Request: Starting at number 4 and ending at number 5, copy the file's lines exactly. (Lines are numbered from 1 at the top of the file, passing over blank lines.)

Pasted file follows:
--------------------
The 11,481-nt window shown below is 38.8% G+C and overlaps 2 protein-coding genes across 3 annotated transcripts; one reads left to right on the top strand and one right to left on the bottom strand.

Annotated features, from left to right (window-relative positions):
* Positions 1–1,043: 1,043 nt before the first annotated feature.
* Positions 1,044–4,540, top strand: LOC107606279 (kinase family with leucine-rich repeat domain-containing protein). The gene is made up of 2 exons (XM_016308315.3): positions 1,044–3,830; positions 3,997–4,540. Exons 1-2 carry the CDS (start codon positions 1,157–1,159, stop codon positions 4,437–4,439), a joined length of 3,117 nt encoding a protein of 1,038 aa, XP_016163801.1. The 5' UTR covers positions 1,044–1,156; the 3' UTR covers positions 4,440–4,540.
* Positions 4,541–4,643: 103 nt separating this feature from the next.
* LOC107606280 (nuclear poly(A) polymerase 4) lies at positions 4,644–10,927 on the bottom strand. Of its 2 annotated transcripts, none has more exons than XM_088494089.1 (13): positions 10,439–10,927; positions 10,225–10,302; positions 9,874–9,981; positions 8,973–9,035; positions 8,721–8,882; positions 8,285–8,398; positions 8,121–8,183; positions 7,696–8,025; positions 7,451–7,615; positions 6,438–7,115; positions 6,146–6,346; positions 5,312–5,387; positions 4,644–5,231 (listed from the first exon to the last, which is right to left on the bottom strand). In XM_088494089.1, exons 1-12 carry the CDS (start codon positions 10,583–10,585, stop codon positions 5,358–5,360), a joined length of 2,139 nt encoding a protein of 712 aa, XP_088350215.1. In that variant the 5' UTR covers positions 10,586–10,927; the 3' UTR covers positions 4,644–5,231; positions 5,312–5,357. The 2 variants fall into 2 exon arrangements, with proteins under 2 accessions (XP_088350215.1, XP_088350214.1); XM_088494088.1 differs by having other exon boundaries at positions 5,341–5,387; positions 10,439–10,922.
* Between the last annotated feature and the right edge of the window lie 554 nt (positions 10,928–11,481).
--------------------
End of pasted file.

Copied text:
* Positions 1,044–4,540, top strand: LOC107606279 (kinase family with leucine-rich repeat domain-containing protein). The gene is made up of 2 exons (XM_016308315.3): positions 1,044–3,830; positions 3,997–4,540. Exons 1-2 carry the CDS (start codon positions 1,157–1,159, stop codon positions 4,437–4,439), a joined length of 3,117 nt encoding a protein of 1,038 aa, XP_016163801.1. The 5' UTR covers positions 1,044–1,156; the 3' UTR covers positions 4,440–4,540.
* Positions 4,541–4,643: 103 nt separating this feature from the next.